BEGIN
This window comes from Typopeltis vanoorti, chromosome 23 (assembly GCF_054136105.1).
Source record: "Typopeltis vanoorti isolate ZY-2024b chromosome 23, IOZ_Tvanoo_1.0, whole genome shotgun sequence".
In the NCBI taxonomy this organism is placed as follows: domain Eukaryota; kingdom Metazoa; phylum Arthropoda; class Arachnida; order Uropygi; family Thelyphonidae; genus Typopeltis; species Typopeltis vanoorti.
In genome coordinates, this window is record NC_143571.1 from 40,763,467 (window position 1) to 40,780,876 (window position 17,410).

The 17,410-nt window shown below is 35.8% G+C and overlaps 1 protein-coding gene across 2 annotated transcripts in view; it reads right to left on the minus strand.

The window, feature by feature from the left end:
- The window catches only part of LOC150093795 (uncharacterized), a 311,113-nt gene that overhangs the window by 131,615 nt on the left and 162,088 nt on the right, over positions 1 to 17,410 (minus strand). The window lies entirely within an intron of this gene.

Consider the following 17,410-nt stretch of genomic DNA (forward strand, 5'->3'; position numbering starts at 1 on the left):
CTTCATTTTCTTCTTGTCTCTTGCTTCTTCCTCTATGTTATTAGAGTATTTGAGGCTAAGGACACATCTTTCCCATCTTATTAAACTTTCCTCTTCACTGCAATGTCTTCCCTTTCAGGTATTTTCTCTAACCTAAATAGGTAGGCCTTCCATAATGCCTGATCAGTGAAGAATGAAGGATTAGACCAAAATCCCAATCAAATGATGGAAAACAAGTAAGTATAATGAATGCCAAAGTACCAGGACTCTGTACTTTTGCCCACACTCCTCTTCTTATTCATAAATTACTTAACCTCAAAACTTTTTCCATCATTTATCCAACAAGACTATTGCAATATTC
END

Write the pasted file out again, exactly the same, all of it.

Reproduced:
This window comes from Typopeltis vanoorti, chromosome 23 (assembly GCF_054136105.1).
Source record: "Typopeltis vanoorti isolate ZY-2024b chromosome 23, IOZ_Tvanoo_1.0, whole genome shotgun sequence".
In the NCBI taxonomy this organism is placed as follows: domain Eukaryota; kingdom Metazoa; phylum Arthropoda; class Arachnida; order Uropygi; family Thelyphonidae; genus Typopeltis; species Typopeltis vanoorti.
In genome coordinates, this window is record NC_143571.1 from 40,763,467 (window position 1) to 40,780,876 (window position 17,410).

The 17,410-nt window shown below is 35.8% G+C and overlaps 1 protein-coding gene across 2 annotated transcripts in view; it reads right to left on the minus strand.

The window, feature by feature from the left end:
- The window catches only part of LOC150093795 (uncharacterized), a 311,113-nt gene that overhangs the window by 131,615 nt on the left and 162,088 nt on the right, over positions 1 to 17,410 (minus strand). The window lies entirely within an intron of this gene.

Consider the following 17,410-nt stretch of genomic DNA (forward strand, 5'->3'; position numbering starts at 1 on the left):
CTTCATTTTCTTCTTGTCTCTTGCTTCTTCCTCTATGTTATTAGAGTATTTGAGGCTAAGGACACATCTTTCCCATCTTATTAAACTTTCCTCTTCACTGCAATGTCTTCCCTTTCAGGTATTTTCTCTAACCTAAATAGGTAGGCCTTCCATAATGCCTGATCAGTGAAGAATGAAGGATTAGACCAAAATCCCAATCAAATGATGGAAAACAAGTAAGTATAATGAATGCCAAAGTACCAGGACTCTGTACTTTTGCCCACACTCCTCTTCTTATTCATAAATTACTTAACCTCAAAACTTTTTCCATCATTTATCCAACAAGACTATTGCAATATTC